Throughout the 1980s and 1990s, I taught in the very conservative small town where I was born and attended school. This added a second layer to the moral imperative I felt as a calling to teach.
I recall to this day sitting in a first-year college English class and suddenly feeling out of place. There was something, or some things, I simply didn’t get.
Later I would have a word for my deficit—provincialism—and by the time I chose to be a high school English teacher, I felt compelled to provide my students with a worldview I had been denied.
Literature was a magical vehicle for that mission, and one recurring aspect of two works I taught nearly every year resonate heavily with me now.
In Advanced Placement Literature, we read and discussed Ernest Hemingway’s “Hills Like White Elephants” and William Faulkner’s As I Lay Dying. Both works are solidly in the white male canon—works buoyed by New Criticism’s premium placed on craft—but both also have an important topic in common—examinations of abortion that address the experience without ever naming it directly.
The dark comedy of the Bundren’s pilgrimage to bury the matriarch, Addie, includes Dewey Dell, a teen, seeking an abortion as a subplot of Faulkner’s experimental classic. Hemingway’s short story is heralded as a narrative tour de force that depends on “[t]he American and the girl” negotiating the girl’s abortion without either ever uttering the word:
“It’s really an awfully simple operation, Jig,” the man said. “It’s not really an operation at all.”
The girl looked at the ground the table legs rested on.
” I know you wouldn’t mind it, Jig. It’s really not anything. It’s just to let the air in.”
The girl did not say anything.
High school students in rural South Carolina struggled with recognizing the situation, abortion, because the works’ purposeful omission of the word, but they also came to the texts with extremely narrow associations with abortion.
Teens in general have weak historical understanding of humankind, but with abortion they were often very skeptical when I shared that humans have wrestled with if and when abortion is justifiable for millennia—offering specifically a brief passage from Aristotle as proof.
My students assumed the abortion debate was as recent as Roe v. Wade (for them, in the 1980s and 1990s), but also believed it to be a narrow religious debate, virtually all of them primarily indoctrinated in a pro-life ideology by their family and church.
All the while, several young women in the school each year sought abortions as just another reality of being young and developing into sexual adults. Lived morality often had little relationship with professed morality in the Deep South.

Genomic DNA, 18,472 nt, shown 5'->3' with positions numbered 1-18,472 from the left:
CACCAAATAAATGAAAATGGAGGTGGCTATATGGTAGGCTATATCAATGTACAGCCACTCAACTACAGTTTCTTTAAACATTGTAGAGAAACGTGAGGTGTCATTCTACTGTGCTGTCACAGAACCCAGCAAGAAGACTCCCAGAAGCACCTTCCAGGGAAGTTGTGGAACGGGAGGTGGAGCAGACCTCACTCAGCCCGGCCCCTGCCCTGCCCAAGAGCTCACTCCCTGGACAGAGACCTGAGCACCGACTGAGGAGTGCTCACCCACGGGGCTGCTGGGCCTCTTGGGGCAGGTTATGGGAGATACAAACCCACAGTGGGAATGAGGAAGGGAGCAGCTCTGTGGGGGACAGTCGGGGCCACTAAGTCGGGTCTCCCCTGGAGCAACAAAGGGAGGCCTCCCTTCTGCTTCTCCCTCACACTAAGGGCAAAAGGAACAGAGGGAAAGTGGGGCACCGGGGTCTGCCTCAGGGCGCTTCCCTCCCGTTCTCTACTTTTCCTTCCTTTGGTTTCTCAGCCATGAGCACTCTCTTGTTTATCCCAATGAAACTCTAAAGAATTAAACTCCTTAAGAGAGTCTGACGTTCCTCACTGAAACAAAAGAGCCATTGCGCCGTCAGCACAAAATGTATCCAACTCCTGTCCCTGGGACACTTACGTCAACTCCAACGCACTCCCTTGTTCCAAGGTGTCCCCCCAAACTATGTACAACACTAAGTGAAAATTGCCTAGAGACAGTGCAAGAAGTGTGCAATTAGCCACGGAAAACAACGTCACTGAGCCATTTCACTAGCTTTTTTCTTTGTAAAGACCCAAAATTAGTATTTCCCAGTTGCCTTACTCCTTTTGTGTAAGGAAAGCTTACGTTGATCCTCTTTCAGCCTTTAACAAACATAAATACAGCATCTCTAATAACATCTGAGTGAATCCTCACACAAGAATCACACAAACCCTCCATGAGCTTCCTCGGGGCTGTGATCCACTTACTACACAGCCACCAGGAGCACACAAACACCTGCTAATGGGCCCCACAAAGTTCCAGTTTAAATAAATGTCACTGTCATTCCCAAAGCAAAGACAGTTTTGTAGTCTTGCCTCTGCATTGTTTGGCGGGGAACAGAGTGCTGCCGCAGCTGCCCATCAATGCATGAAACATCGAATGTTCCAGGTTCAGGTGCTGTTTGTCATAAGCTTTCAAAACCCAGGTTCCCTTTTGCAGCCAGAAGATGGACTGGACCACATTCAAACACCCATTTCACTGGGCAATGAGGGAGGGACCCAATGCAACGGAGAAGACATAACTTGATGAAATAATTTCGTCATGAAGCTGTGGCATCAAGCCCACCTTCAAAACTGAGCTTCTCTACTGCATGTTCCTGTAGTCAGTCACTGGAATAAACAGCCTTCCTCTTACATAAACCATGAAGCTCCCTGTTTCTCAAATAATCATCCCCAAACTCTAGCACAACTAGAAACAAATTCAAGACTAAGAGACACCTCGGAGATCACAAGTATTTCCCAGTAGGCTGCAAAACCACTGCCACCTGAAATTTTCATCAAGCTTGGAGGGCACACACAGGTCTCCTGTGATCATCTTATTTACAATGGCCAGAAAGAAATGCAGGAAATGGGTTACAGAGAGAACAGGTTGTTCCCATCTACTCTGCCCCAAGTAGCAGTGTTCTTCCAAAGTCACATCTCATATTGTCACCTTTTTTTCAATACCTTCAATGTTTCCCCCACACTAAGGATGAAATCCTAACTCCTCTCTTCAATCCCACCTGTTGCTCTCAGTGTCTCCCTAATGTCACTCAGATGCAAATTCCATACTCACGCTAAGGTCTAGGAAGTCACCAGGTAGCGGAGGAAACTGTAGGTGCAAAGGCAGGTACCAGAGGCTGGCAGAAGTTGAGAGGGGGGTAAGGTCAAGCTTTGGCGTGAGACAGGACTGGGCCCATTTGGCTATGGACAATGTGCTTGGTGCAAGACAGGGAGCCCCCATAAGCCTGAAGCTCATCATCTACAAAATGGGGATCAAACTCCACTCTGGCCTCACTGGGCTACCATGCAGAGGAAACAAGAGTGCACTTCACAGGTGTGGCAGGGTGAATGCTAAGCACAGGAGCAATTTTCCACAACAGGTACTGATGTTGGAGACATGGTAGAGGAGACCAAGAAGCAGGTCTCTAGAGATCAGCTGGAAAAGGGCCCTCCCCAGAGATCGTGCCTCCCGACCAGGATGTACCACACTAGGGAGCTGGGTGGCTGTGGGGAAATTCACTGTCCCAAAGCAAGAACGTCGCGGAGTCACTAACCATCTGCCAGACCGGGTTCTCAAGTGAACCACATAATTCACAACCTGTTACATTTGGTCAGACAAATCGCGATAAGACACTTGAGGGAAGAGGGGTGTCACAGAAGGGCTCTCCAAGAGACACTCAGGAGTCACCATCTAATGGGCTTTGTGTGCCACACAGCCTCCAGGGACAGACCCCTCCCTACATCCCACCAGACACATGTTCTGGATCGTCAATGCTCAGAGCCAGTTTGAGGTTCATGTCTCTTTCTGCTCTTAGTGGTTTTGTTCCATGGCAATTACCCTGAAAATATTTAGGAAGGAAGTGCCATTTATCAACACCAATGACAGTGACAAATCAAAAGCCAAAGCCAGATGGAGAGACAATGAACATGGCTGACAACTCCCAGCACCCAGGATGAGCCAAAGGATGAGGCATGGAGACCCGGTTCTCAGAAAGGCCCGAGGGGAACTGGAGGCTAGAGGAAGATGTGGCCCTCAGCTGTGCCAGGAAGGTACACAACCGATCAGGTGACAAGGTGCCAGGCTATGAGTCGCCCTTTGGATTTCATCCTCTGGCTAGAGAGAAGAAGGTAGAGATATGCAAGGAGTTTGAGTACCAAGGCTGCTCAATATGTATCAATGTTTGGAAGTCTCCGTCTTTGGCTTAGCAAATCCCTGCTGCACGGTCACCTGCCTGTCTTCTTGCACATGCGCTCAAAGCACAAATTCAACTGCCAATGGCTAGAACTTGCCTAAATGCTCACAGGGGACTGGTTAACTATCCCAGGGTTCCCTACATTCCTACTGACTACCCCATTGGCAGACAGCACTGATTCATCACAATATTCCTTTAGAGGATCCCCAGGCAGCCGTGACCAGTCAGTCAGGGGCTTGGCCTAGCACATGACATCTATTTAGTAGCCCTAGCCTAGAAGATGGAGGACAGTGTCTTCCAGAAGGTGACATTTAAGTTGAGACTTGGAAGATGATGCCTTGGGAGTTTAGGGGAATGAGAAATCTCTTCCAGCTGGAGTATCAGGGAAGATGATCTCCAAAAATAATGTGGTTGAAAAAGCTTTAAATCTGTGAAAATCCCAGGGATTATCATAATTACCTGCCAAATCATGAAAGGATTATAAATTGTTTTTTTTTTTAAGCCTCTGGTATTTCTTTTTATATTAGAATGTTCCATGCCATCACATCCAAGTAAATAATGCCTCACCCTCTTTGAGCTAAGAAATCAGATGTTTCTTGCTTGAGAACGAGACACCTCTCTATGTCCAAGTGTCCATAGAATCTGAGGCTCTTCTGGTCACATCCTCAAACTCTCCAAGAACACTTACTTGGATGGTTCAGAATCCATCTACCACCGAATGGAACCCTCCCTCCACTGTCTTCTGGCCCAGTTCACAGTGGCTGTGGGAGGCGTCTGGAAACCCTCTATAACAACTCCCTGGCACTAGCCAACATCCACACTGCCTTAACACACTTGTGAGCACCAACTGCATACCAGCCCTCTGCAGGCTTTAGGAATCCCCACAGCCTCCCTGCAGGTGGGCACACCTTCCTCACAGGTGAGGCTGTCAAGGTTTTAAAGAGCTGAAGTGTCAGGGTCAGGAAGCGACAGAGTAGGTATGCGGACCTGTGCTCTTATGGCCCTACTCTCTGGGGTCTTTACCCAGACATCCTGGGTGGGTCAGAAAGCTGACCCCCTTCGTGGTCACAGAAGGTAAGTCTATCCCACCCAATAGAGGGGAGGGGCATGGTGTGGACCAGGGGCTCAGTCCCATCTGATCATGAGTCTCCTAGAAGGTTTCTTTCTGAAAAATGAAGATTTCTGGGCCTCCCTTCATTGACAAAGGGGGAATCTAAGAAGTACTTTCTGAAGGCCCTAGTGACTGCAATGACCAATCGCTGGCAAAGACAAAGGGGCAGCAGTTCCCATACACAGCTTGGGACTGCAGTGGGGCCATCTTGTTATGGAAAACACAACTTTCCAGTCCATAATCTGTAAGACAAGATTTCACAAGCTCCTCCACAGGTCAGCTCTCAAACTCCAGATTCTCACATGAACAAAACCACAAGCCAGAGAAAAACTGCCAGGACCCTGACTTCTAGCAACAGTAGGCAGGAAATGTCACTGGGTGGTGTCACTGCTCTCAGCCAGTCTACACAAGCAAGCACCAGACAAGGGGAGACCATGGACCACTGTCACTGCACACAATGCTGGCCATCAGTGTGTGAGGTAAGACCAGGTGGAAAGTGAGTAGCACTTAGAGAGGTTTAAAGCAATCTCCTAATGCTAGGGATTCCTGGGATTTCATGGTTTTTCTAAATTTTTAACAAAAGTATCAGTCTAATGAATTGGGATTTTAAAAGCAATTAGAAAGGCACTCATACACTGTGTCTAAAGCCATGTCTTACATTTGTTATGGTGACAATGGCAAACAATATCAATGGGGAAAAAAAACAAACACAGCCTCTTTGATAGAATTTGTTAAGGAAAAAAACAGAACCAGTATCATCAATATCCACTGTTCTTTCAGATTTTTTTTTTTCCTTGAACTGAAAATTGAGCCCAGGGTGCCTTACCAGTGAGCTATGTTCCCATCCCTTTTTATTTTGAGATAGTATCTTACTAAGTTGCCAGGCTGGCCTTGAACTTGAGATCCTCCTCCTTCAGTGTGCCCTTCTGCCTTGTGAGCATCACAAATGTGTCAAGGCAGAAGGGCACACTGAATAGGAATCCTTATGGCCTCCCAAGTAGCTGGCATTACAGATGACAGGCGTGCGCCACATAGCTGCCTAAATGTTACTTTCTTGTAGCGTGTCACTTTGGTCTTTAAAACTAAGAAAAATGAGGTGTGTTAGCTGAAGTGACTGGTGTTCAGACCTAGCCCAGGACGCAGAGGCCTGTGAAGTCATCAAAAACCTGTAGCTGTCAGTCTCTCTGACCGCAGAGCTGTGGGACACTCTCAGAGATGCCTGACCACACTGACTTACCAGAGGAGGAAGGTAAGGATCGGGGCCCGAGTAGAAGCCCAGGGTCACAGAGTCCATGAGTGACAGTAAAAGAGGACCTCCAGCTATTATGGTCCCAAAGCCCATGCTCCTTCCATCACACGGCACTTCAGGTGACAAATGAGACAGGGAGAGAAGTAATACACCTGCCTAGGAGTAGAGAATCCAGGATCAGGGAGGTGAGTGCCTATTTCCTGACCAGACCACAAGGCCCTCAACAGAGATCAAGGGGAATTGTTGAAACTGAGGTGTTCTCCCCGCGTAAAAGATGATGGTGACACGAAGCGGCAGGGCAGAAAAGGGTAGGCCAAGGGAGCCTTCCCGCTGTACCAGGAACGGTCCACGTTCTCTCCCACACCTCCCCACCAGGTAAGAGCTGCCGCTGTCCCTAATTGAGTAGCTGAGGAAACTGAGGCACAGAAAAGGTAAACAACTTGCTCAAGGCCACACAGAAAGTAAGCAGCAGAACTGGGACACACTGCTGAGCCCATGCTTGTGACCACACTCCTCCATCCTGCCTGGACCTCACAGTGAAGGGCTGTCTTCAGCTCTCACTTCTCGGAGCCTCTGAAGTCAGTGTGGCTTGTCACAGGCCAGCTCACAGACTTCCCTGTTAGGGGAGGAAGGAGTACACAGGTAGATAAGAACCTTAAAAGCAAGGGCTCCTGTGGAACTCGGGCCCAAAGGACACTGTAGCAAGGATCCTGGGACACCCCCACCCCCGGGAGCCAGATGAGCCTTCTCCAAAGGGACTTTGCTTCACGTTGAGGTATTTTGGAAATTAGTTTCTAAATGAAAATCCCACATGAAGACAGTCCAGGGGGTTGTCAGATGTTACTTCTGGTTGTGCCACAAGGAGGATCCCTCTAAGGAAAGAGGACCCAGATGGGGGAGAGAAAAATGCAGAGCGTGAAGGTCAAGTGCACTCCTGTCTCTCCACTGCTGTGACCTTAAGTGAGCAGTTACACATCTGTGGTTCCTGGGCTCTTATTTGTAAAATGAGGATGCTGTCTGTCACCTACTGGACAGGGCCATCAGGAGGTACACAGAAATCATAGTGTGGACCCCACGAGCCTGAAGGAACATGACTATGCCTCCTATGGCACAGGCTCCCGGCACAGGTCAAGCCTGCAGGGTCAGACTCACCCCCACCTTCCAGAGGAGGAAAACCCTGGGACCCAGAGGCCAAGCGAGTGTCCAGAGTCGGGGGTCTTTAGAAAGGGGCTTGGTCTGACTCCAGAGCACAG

Later, when we read and discussed Margaret Atwood’s The Handmaid’s Tale, we expanded those discussions into confrontations of Orwellian language—”pro-life,” “pro-choice,” “anti-abortion”—and the role of reproductive rights in the autonomy and humanity of women.
Pro-Life Is Anti-Woman: Vote Woman
As state’s across the U.S. lay the foundation for overturning Roe v. Wade by passing what essentially constitute abortion bans, I am more compelled than ever that electing progressive women to office is one of the most important commitments a free people can embrace.
This is linked, I think, to those discussions many years ago with my students about the hollowness and deception in the phrase “pro-life” as code for anti-abortion and anti-woman.
The problem with criminalizing abortion is that it does not reduce the amount of abortions, but does increase health dangers and deaths for women. For those proclaiming pro-life, then, the avenues to that commitment include legal and safe abortion combined with access to healthcare and prenatal care.
But there is an even more insidious problem beneath the pro-life movement driving bans on abortion, and wishes to overturn Roe v. Wade: Wealthy white women will always have access to safe abortions as well as health and prenatal care.
Banning abortion, overturning Roe v. Wade, will almost entirely affect negatively the health and lives of poor women, disproportionately black and brown women across the U.S.
Abortion bans are not about preserving life, but about controlling women—and more specifically about controlling some women, those deemed Other by wealthy and white men often aided by white women.
Across my social media, I have adopted a new image:
This slogan—vote woman—is intended to send a variety of messages: it is a plea to women, a plea about women, and a plea for women.
I am careful here, because of the Alabama legislation and my own awareness of Atwood’s warning about complicit women, not to be advocating for a simplistic elect women:
But I am convinced that electing women who prioritize the rights and humanity of women is where our political allegiances must lie if we value life, liberty, and the pursuit of happiness for all humans.
Reproductive rights and healthcare are not separate issues from women’s rights, from basic human rights.
Assaults on the rights of women are not simply assaults on women; they are an assault on humanity.
The Myth of Abortion as Black Genocide: Reclaiming our Reproductive Cycle
Roe v Wade and the New Jane Crow: Reproductive Rights in the Age of Mass Incarceration
Can We Have a Conversation About Abortion Bans and the South?
Why the Guardian is changing the language it uses to describe abortion bans